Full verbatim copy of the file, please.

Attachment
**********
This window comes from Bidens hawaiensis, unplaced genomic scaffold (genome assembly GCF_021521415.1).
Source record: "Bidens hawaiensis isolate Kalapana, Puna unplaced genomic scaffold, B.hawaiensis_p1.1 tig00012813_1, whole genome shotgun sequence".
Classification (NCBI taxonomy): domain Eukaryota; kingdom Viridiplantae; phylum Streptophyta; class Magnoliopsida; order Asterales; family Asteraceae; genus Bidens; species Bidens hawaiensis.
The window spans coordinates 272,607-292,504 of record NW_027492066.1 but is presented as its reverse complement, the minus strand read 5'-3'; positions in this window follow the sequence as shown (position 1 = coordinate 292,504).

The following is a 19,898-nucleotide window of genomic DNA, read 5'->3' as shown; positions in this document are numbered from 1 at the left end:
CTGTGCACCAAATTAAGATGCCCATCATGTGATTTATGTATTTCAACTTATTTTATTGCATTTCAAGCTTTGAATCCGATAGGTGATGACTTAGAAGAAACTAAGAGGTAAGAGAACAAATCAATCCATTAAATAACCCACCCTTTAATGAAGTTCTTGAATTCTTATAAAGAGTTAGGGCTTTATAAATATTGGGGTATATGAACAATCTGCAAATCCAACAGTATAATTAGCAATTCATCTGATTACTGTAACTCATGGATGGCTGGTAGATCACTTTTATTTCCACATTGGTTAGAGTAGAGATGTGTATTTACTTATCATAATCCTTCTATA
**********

This window comes from Bidens hawaiensis, unplaced genomic scaffold (genome assembly GCF_021521415.1).
Source record: "Bidens hawaiensis isolate Kalapana, Puna unplaced genomic scaffold, B.hawaiensis_p1.1 tig00012813_1, whole genome shotgun sequence".
Classification (NCBI taxonomy): domain Eukaryota; kingdom Viridiplantae; phylum Streptophyta; class Magnoliopsida; order Asterales; family Asteraceae; genus Bidens; species Bidens hawaiensis.
The window spans coordinates 272,607-292,504 of record NW_027492066.1 but is presented as its reverse complement, the minus strand read 5'-3'; positions in this window follow the sequence as shown (position 1 = coordinate 292,504).

The following is a 19,898-nucleotide window of genomic DNA, read 5'->3' as shown; positions in this document are numbered from 1 at the left end:
CTGTGCACCAAATTAAGATGCCCATCATGTGATTTATGTATTTCAACTTATTTTATTGCATTTCAAGCTTTGAATCCGATAGGTGATGACTTAGAAGAAACTAAGAGGTAAGAGAACAAATCAATCCATTAAATAACCCACCCTTTAATGAAGTTCTTGAATTCTTATAAAGAGTTAGGGCTTTATAAATATTGGGGTATATGAACAATCTGCAAATCCAACAGTATAATTAGCAATTCATCTGATTACTGTAACTCATGGATGGCTGGTAGATCACTTTTATTTCCACATTGGTTAGAGTAGAGATGTGTATTTACTTATCATAATCCTTCTATA